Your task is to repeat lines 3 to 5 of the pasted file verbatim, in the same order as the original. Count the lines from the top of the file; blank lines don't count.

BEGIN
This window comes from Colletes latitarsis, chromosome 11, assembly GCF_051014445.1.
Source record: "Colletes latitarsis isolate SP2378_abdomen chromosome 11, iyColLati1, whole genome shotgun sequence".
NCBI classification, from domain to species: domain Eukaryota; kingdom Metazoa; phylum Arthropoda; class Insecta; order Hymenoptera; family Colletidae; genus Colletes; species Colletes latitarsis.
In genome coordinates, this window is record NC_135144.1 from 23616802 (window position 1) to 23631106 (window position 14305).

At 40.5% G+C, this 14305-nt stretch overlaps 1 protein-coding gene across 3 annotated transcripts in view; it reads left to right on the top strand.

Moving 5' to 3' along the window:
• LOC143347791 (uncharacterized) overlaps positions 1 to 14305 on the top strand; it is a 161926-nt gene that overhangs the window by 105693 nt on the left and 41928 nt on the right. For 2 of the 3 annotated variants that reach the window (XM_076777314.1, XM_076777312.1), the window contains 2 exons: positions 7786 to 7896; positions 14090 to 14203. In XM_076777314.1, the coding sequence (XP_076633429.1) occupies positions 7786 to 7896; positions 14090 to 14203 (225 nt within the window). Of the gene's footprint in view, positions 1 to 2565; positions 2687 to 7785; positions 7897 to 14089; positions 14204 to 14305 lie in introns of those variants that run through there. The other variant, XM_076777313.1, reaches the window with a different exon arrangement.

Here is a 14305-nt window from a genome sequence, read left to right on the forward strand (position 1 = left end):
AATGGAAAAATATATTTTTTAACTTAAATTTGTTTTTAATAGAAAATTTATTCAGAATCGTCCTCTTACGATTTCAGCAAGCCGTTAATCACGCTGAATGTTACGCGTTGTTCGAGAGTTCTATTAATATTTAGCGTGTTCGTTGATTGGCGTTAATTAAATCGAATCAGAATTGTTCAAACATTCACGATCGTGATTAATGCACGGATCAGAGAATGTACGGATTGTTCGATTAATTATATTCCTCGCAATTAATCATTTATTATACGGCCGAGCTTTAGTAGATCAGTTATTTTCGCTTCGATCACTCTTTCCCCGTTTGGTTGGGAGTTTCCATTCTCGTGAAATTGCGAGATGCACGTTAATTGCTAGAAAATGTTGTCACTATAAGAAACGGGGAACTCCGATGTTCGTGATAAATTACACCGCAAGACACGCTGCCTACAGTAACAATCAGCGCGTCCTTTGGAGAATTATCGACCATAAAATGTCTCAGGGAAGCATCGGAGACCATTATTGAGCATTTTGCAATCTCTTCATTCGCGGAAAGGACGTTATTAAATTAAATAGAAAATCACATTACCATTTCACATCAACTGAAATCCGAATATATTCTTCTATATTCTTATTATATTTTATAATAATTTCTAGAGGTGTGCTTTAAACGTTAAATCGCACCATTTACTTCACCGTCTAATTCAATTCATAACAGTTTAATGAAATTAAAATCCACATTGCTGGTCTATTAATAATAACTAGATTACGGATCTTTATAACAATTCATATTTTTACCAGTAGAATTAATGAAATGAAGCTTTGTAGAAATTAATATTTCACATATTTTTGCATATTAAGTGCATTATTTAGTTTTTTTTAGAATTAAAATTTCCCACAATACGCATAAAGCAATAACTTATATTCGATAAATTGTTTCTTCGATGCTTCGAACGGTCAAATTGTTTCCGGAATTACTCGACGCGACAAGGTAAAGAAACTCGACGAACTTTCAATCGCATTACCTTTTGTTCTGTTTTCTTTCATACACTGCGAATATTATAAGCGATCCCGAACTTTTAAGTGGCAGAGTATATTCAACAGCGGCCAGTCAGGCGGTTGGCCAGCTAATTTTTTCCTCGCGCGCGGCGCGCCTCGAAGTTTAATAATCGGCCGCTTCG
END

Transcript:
NCBI classification, from domain to species: domain Eukaryota; kingdom Metazoa; phylum Arthropoda; class Insecta; order Hymenoptera; family Colletidae; genus Colletes; species Colletes latitarsis.
In genome coordinates, this window is record NC_135144.1 from 23616802 (window position 1) to 23631106 (window position 14305).

At 40.5% G+C, this 14305-nt stretch overlaps 1 protein-coding gene across 3 annotated transcripts in view; it reads left to right on the top strand.